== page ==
'The support has been immense... we wanted to give something back' - Morsy on players' ticket donation

Sam Morsy applayds fans after the game.

Sam Morsy applauds Ipswich fans after the 2-1 home win against Shrewsbury. - Credit: Picture: Steve Waller - stephenw

Ipswich Town's staff and players have joined a fans-led fundraising campaign to help 'Pack out Portman Road' over the festive period. STUART WATSON spoke to skipper Sam Morsy.

Christmas is coming - and there's certainly a warm fuzzy feeling surrounding Ipswich Town right now.

This time last week the club announced their 'Pack out Portman Road' campaign. Slashing ticket prices for the festive home fixtures against Sunderland (Sat, Dec 18), Wycombe (Weds, Dec 29) and Lincoln (Sat, Jan 1) - an adult can attend all three for as little as £40 - was designed to give the team an extra boost at a crunch point in the campaign.

No-one could have foreseen how things would snowball from there.

First, Town supporter Matt Cattee wrote on Twitter that he was prepared to buy a three-game bundle to ‘make someone's Christmas’. Others soon said they would match the gesture and, with Town fan Richard Moss co-ordinating, donations soon reached £12,500. The tickets bought with that money will be distributed by the Volunteering Matters charity.

Ipswich Town's American owners Brett Johnson, Mark Detmer, Berke Bakay, Mark Steed and Ed Schwartz were all moved to back the campaign ahead of their eagerly anticipated group trip over the pond for that Sunderland match.

Very soon, the Blues' first-team players and staff were getting involved themselves.  

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Yesterday afternoon, the club announced that ticket sales for the Sunderland game had already reached 22,752. Taking season ticket holders (around 13k) and the away allocation (around 2k) out of the equation, that means that almost 8,000 match day tickets have been snapped up in less than a week.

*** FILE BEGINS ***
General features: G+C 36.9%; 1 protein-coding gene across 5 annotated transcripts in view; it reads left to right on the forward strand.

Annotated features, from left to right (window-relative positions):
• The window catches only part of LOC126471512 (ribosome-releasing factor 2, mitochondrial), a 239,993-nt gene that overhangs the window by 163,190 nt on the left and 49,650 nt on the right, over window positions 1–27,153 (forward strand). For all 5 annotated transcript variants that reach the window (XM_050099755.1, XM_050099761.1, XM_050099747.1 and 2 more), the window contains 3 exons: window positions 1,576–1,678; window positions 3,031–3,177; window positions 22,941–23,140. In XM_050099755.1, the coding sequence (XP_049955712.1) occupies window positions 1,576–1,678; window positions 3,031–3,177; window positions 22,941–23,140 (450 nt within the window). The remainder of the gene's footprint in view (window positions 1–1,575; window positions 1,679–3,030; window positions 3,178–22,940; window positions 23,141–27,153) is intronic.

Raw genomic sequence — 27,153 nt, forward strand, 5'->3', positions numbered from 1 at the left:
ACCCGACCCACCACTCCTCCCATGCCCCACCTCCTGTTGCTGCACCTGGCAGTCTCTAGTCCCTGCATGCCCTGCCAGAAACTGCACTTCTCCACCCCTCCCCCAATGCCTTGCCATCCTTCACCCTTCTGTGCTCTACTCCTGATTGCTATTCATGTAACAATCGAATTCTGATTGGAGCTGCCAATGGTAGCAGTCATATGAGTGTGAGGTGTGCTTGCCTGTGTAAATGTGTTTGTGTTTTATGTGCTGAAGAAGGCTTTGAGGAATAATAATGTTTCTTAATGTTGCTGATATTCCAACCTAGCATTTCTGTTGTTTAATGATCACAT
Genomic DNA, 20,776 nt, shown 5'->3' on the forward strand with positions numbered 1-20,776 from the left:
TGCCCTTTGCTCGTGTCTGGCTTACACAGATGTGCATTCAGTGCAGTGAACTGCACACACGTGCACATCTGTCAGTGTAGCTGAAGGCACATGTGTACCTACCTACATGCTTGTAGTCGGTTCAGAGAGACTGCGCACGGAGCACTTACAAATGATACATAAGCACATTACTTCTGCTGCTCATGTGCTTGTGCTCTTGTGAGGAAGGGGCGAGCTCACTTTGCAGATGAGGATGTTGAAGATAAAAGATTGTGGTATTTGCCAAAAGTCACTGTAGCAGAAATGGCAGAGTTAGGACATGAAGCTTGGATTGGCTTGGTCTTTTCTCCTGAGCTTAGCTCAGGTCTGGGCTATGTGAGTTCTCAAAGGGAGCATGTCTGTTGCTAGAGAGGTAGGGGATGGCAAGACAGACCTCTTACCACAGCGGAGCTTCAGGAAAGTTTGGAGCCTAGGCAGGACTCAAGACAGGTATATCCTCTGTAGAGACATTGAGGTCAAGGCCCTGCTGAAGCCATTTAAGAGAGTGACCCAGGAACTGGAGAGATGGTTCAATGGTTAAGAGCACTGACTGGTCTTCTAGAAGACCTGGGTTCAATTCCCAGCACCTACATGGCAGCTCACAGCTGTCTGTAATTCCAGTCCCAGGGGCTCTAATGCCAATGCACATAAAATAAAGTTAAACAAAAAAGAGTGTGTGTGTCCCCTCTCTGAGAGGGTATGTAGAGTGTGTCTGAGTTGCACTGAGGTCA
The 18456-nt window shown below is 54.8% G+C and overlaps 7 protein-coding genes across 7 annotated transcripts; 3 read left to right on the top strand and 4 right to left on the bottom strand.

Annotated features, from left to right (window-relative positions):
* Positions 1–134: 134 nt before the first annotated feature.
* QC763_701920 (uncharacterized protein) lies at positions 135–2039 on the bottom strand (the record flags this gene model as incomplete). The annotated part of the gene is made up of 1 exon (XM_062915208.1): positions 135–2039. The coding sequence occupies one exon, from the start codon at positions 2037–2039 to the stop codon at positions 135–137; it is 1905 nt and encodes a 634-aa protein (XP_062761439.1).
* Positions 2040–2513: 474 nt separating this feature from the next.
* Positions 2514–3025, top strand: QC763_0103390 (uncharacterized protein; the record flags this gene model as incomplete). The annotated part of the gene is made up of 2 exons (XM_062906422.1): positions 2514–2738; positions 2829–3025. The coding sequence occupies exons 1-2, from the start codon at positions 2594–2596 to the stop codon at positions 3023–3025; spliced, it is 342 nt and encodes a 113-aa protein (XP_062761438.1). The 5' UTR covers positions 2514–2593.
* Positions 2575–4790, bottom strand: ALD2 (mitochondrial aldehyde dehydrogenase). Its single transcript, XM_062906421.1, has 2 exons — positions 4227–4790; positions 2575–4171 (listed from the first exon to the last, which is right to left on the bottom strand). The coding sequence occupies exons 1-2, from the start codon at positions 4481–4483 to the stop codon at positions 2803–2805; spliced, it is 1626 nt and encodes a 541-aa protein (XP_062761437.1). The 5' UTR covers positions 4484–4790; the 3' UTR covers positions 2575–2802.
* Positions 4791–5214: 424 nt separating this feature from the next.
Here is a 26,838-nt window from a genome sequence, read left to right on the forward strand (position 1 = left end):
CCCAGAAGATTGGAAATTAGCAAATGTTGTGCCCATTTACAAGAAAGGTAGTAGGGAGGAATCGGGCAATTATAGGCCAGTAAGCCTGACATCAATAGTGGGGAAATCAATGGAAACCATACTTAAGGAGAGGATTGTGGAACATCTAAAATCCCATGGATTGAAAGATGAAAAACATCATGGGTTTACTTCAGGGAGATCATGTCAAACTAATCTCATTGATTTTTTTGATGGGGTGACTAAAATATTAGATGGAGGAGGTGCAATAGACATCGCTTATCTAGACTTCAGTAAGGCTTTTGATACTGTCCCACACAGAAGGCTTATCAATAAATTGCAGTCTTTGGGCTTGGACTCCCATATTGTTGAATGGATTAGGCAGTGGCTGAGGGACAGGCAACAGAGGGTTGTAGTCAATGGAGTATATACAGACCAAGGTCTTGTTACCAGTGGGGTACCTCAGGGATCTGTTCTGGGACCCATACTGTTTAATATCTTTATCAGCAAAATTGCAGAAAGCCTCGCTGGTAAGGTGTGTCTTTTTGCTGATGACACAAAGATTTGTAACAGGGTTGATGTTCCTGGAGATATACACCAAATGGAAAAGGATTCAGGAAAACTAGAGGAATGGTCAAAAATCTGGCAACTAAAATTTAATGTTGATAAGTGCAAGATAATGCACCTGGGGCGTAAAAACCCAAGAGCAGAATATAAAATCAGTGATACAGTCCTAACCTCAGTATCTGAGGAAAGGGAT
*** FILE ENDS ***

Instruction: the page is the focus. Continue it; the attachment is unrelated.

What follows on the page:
"It's a great initiative," enthused Town skipper Sam Morsy. 

“I speak to (chief executive) Mark Ashton quite a lot and I know what he wants to do with this club. We spoke about the campaign that was growing and then I suggested it to the players. Straight away they were all up for it and all wanting to do it. 

“So the players, out of their own pockets, will be buying a block of tickets that will be donated to the fans who might otherwise have had difficulty getting there. 

“I don’t know how many that will be yet, but there’s going to be quite a few!

“The support has been immense and we just wanted to give something back and help people who would otherwise have found it difficult to come to the games over that festive period and for them to enjoy the atmosphere."

Town fans out in force at Cambridge.

Town fans out in force at Cambridge. - Credit: Pagepix Ltd

Ipswich's average home league attendance so far this season has been 19,789, with 21,322 watching last weekend's goalless draw with Oxford United. 

Thousands have travelled to the likes of Lincoln, Portsmouth, Plymouth and Wycombe, with the away allocation quickly snapped up for the upcoming trips to Sunderland (2,000) and Charlton (3,159).

“I didn't realise the size of the fanbase before I came to this club," admits Morsy, who's previously played for Middlesbrough, Wigan, Chesterfield and Port Vale.